"When talking with a reporter:Boy, does this get abused. I can't tell you how many people I interviewed who thought that starting every other sentence with "Well, Ike" or threw in a "The problem with our widgets, Ike, is..." It actually got in the way of getting the information in a usable form, and was highly annoying. You don't talk to your friends that way, do you?
• Make a note of the reporter’s name and the name of the media when the caller first offers identification. This serves two purposes: you have an accurate record so you can follow up to see how the story appears; and you can use the reporter’s name during the interview, to help you build rapport with the reporter.
• Provide sufficient evidence for your statements. Reporters love numbers: try to give them numbers whenever you can -- particularly when it helps you sell your own agenda.Yeah, reporters love numbers. NOT! The vast majority of reporters are actually very bad at math (just like the rest of society.) Some wear it as a badge of honor. Unless they operate on a specialized beat that requires background knowledge, you can count on a reporter to need help deciphering statistics, financial statements, polling data, economics, and just about anything else involving numbers you can't reach with your fingers. Seriously. If you just throw a stats at them, you are just as likely to have them misreported or misrepresented out of ignorance. Give them the context, and make sure they understand them. Don't try to obscure the truth with a flash of digits.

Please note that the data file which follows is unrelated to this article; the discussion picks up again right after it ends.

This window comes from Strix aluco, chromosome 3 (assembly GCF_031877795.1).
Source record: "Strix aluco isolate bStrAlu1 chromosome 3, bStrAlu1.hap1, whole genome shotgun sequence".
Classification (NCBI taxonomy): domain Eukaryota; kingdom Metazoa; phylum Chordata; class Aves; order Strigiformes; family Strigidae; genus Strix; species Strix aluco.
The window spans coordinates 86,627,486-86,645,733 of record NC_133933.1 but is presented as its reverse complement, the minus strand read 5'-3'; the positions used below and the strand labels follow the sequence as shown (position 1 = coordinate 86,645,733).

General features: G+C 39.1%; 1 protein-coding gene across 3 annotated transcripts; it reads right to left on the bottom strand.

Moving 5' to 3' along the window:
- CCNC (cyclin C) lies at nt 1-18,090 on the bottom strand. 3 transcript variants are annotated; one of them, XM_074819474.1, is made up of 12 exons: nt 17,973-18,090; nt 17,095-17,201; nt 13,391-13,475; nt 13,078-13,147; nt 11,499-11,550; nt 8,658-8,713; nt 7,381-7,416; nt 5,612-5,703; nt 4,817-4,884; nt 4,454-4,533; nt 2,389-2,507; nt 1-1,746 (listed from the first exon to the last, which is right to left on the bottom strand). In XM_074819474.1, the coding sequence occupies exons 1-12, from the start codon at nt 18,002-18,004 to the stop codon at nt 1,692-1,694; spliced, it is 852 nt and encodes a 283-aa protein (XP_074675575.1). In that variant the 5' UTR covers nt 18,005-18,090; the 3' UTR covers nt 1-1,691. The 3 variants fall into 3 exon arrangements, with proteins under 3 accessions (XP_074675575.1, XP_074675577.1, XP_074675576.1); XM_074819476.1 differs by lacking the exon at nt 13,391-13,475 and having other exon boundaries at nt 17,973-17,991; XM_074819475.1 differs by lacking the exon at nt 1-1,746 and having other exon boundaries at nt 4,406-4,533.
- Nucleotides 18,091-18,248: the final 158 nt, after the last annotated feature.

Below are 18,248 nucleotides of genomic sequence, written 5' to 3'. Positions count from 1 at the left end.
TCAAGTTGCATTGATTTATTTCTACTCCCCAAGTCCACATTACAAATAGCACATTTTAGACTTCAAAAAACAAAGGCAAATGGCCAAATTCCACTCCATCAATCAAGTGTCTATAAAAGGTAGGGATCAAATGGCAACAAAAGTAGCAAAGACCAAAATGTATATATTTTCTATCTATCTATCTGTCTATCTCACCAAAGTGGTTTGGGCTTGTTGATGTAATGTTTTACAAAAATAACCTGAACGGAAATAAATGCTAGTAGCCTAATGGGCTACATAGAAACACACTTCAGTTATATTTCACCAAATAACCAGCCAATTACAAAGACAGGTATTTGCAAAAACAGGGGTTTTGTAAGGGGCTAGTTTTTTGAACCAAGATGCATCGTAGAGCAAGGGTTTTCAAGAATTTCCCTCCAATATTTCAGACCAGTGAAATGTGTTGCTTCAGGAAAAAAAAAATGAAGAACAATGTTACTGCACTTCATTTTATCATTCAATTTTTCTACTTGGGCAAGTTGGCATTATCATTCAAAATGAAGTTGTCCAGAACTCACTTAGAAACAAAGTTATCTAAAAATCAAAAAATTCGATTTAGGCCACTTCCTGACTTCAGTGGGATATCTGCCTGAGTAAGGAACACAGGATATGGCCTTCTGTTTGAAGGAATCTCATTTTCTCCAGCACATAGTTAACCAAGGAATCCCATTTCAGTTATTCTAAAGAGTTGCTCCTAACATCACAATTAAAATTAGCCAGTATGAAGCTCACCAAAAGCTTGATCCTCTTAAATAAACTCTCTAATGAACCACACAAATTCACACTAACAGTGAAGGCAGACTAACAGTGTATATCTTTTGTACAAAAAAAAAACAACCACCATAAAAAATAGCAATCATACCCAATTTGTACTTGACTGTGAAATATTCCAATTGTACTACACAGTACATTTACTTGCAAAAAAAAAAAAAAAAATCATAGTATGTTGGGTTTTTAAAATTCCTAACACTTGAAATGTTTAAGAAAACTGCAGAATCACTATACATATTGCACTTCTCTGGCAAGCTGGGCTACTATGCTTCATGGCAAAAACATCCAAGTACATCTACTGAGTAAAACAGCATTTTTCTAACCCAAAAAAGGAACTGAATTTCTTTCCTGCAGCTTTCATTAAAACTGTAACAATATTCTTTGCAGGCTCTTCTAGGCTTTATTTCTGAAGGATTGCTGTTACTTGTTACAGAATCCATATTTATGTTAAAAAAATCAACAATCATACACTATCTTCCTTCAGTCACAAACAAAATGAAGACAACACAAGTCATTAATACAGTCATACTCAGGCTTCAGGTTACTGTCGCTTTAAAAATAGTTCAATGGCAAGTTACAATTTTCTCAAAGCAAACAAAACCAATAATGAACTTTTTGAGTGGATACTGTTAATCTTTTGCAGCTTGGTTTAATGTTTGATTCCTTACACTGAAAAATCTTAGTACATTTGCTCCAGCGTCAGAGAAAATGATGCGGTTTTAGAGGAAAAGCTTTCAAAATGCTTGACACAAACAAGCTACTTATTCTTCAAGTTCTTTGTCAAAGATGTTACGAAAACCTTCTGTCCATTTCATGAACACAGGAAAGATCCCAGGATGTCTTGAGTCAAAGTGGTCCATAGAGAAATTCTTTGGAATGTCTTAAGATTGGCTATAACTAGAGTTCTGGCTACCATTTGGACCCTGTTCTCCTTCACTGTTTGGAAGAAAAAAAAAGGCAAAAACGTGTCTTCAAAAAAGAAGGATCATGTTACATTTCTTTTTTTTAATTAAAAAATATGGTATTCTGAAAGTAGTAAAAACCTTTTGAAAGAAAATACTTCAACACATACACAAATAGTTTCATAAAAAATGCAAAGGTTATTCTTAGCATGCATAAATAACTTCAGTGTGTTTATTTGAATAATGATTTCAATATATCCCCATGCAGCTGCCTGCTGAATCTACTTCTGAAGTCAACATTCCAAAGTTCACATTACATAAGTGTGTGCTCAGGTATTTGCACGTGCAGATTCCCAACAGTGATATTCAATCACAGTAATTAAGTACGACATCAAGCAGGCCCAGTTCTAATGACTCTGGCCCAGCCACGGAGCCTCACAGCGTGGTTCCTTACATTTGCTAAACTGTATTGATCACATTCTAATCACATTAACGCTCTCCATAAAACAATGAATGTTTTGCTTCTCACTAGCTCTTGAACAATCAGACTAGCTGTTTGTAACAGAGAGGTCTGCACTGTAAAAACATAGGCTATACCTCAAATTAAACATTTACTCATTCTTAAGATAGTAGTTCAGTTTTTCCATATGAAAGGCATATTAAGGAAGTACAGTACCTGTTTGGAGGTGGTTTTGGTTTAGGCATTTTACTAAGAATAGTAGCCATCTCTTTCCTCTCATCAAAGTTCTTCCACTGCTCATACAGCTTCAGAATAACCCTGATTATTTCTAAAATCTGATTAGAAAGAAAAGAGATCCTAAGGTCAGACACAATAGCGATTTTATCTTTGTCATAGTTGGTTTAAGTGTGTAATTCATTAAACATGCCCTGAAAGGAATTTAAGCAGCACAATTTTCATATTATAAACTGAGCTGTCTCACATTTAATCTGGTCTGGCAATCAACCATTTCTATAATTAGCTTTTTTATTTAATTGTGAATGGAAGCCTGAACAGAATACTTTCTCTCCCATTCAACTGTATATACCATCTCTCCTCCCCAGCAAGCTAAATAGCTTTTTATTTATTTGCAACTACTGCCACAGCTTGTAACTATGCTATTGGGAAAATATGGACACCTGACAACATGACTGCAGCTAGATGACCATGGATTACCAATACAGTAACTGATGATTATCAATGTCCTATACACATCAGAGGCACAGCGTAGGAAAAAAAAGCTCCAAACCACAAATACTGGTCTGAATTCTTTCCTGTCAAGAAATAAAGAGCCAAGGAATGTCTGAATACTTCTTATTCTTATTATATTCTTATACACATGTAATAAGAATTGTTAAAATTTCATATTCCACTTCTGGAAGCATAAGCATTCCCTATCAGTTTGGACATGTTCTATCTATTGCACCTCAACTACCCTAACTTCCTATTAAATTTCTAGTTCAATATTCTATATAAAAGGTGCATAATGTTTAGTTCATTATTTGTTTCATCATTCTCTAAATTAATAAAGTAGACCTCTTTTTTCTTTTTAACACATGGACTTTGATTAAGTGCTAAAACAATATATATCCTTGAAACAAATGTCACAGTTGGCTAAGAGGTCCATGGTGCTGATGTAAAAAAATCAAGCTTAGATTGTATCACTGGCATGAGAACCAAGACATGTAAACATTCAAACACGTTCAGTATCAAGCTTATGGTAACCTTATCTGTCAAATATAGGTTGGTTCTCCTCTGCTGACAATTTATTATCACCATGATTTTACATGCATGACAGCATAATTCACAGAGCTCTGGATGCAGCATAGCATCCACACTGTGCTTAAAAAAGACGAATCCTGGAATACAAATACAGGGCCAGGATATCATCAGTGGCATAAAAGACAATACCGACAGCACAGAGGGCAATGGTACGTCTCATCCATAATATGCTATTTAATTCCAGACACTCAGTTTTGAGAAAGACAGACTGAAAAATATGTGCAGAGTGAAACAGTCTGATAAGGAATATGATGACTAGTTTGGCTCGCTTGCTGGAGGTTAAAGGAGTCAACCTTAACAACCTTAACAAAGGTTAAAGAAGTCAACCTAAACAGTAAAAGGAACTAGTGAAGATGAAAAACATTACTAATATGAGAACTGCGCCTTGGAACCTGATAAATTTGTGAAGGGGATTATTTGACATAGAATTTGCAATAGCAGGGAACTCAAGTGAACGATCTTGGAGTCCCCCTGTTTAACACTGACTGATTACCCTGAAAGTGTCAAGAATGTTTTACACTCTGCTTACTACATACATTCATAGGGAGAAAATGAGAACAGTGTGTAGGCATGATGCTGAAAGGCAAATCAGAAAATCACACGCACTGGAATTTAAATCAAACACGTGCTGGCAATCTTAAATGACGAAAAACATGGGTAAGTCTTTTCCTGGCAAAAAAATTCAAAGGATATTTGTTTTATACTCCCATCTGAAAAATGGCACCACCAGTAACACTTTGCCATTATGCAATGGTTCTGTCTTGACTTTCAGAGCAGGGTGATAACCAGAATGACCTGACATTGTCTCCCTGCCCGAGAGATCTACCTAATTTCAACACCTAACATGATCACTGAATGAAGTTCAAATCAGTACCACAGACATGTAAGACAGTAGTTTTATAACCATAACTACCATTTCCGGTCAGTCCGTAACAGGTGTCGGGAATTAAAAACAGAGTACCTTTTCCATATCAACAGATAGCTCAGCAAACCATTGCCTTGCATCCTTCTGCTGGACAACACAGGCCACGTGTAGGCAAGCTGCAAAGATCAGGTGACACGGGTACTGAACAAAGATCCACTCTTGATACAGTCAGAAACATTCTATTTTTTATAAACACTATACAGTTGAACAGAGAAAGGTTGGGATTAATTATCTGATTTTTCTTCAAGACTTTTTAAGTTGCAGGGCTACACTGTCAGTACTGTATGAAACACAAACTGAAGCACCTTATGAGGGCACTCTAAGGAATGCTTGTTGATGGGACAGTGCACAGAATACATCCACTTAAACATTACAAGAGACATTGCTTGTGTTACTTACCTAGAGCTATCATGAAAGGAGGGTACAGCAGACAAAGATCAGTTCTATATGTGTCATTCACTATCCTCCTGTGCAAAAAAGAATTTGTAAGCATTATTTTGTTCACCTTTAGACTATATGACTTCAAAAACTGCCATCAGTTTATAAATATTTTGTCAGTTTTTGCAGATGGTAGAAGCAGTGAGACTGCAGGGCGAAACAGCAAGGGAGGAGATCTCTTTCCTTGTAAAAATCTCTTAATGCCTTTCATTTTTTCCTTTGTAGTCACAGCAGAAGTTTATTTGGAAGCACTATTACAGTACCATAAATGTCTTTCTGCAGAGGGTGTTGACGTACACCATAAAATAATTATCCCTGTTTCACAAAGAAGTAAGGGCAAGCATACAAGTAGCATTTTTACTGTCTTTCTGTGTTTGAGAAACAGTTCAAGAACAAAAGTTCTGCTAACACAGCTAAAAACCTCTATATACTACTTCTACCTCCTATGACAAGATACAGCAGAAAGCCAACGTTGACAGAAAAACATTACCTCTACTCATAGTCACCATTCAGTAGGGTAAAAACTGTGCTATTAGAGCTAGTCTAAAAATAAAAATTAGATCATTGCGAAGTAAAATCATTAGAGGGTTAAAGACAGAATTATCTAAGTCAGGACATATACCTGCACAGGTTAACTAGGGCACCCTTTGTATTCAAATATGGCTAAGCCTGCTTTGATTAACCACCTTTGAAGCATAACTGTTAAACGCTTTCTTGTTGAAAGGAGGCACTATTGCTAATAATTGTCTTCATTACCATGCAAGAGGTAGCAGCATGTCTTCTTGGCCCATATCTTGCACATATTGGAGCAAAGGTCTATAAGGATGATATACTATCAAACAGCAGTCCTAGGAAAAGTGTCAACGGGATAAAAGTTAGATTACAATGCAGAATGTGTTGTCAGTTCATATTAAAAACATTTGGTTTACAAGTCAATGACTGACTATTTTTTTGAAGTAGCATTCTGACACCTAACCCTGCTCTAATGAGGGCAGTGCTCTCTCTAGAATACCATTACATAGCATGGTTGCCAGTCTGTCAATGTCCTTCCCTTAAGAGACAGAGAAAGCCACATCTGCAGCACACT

Reporters are, as a rule, experts at nothing. Treat them with respect, but don't assume they know everything. There is a lot of ego invested in being a "public figure" through the media, and many reporters (the young ones especially) will be hesitant to ask a question that appears elementary, or even stupid.
Being good conversationalists, they skirt the issue of the "dumb question" in the hopes of gleaning the answer through later context. If you've got a delicate detail, point of law, or sticky statistic, by all means take the extra time to make sure the reporter "gets it." You're less likely to insult their intelligence, and more likely to cause them a sigh of relief for answering the question they wouldn't dare ask.
(Note: Yeah, I use the internet to market myself too. The difference is that I have 16 years experience in news from which to tell you how a reporter thinks. I also have dozens of "articles" on this very blog that back up what I proclaim. Caveat Emptor.)
Friday, August 12
T.O. needs another Time Out
Today, we add one more reason why smart celebrities and athletes should get media training and interview coaching (past examples here, and here, and here.):
So you can avoid becoming the next Terrell Owens. The talented wide receiver may be one of the best in the game, but he doesn't think he's among the best compensated.
Head Coach Andy Reid sent him home for a week for mouthing off. (Yeah Terrell, we know he yelled at you first. That's what coaches do.) Reid told the media that he wouldn't have any further comment on the matter -- that the next conversation about it would be between himself and Owens. Fair enough.
Did Owens adopt a similar strategy? No way! With his agent by his side, Owens went on ESPN for more than eight minutes last night and blasted the team and the coach and the ownership and the media. It's all our fault that he isn't treated like an adult.
Had he sat there silently while agent Drew Rosenhaus did all the talking, it would have made for a better appearance. But this was more about "not getting disrespected." Never mind that the whole thing is a turn-off for the fans who can forgive his salary if he performs on the field.
T.O. needs to G-O and find some media coaching, and fast. Especially since he was recently with the San Francisco 49ers, and we know the quality of the media training players got there.